Rebecca Readalong: Final Post!
I have been participating in the Rebecca readalong hosted by Allie at A Literary Odyssey (a great blog that everyone should check out). I am also reading this book for the Gothic Reading Challenge.
Oh, Rebecca, what to say! I'm not going to give a bunch of summary here, because there are lots of chances for spoilers and I honestly would not want to spoil the twists and turns for anyone, since I truly believe that they are the main reason that the book is worth reading...it is fun and suspenseful.
I was pretty harsh in my last post on this book and I'm still not going to add it to my favorites of all time list, but I will say: I'm glad I read it. I ate up the second half of the book, and I don't really think there is a single reader participating in the readalong that didn't finish early. This is because the second half of the book is compelling and unexpected. I had assumptions about what was going to happen at the end of the book and I was wrong. Every new twist and turn surprised me and the book was a labyrinth full of secrets up until the last page.
Terri at Bibliophilia talked about the narrator's identity in her first Rebecca-related post. Her thoughts stuck with me while I read the second half. The narrator in the story is a non-character. She is nameless and has no identity of her own for the first half of the novel (and through much of the second half). She is totally defined by others' impressions, not even of her, but of the previous mistress of Manderley, Rebecca. However, in the second half we learn that Rebecca's identity is also in question. Like at the fancy costume ball that marks the climax of the novel, everyone is wearing some kind of mask and it is only the creepy, skeletal Mrs. Davers who seems to be wearing her mask on the outside. Since the narrator has no identity, nothing to hide, she becomes the pure and innocent at the center, as the rest of the cast begins to reveal their identities around her.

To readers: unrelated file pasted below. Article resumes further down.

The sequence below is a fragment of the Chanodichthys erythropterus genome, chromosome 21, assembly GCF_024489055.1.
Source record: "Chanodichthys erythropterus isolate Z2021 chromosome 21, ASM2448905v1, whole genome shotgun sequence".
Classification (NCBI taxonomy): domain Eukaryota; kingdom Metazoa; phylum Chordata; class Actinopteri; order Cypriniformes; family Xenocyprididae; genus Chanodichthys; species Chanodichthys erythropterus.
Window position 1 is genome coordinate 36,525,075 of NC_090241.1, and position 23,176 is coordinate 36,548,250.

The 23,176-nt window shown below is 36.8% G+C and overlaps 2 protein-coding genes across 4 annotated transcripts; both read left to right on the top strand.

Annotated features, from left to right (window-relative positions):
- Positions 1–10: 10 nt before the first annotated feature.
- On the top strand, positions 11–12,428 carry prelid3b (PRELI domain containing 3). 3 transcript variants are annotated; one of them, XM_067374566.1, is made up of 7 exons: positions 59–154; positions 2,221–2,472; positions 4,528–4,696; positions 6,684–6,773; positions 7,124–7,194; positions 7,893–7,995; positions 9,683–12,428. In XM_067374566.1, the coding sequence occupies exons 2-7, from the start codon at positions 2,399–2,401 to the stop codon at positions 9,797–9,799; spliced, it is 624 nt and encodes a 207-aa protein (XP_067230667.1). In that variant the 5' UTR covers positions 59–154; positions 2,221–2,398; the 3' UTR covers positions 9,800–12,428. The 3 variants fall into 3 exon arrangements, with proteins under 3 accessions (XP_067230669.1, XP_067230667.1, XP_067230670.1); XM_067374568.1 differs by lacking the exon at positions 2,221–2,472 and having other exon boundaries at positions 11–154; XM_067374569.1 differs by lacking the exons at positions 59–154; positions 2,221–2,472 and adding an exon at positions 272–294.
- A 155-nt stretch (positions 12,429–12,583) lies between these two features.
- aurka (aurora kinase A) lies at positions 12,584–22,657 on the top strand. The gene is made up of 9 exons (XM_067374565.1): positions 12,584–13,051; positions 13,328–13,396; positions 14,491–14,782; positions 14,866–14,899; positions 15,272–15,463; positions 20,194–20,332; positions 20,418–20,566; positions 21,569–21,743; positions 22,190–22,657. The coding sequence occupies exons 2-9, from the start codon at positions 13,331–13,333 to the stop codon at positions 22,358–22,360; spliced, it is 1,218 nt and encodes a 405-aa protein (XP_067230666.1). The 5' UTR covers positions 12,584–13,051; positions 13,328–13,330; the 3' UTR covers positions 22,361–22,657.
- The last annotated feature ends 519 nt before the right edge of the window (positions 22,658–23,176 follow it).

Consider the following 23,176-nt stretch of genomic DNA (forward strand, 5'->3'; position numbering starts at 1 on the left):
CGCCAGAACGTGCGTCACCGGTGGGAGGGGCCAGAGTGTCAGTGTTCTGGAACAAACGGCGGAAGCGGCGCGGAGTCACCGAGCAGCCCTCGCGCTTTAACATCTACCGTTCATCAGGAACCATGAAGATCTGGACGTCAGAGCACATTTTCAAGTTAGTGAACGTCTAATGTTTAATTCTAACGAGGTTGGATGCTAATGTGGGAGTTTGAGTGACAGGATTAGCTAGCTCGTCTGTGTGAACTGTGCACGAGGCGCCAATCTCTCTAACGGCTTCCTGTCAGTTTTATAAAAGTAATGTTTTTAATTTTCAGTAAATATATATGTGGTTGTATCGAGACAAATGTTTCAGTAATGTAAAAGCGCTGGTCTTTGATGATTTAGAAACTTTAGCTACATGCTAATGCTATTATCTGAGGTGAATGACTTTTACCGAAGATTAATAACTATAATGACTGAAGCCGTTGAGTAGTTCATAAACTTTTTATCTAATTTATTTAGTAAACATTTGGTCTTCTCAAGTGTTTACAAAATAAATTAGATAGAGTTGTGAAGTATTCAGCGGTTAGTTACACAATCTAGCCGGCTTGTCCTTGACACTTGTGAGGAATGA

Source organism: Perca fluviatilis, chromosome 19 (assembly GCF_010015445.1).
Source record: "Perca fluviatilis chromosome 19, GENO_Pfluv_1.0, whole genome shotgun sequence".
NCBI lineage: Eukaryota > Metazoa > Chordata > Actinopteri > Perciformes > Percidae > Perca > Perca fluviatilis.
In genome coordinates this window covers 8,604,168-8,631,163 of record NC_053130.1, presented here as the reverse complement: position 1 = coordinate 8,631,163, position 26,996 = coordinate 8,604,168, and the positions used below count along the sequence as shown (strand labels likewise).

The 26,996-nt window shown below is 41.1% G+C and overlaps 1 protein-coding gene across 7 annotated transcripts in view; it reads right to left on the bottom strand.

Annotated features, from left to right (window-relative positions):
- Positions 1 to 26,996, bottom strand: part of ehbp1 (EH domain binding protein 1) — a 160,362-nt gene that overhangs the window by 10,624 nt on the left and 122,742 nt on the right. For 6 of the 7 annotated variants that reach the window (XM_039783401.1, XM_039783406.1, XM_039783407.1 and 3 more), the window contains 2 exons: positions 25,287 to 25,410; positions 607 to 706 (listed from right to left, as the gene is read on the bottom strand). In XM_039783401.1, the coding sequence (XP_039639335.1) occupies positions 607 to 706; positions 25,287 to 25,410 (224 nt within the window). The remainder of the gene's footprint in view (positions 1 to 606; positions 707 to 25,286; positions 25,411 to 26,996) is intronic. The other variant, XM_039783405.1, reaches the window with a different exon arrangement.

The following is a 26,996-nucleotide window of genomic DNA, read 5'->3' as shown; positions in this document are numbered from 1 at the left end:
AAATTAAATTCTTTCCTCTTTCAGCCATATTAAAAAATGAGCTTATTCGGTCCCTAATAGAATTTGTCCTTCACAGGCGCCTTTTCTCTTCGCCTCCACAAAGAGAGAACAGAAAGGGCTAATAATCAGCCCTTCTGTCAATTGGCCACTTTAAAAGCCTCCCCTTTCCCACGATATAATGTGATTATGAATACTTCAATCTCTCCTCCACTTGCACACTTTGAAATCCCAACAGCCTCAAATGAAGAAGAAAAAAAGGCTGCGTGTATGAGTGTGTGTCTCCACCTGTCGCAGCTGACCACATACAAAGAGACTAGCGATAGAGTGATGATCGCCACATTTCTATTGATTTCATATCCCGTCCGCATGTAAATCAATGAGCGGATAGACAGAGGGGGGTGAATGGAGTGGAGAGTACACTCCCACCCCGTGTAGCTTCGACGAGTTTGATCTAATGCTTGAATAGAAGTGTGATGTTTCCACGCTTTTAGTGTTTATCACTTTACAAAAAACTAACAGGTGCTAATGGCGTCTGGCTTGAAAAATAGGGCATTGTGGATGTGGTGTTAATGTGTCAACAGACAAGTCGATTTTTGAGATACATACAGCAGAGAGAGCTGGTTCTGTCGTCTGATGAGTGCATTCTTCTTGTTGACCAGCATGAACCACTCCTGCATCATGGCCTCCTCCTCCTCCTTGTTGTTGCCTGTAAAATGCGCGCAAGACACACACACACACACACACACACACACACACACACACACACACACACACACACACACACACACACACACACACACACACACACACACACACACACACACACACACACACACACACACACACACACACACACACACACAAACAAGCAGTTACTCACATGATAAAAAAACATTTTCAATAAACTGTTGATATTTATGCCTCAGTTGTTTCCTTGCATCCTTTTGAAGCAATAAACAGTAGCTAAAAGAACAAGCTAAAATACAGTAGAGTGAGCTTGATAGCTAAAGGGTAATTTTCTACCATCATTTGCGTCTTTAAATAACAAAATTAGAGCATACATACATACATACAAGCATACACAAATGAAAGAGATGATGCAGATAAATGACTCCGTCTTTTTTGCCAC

In the end, the book is fascinating and artful, if a little insular for my taste. The whole world of the novel is Manderley, and without a glimpse at the world outside, DuMaurier manages to achieve the claustrophobic and labyrinthine feeling that a Gothic novel requires.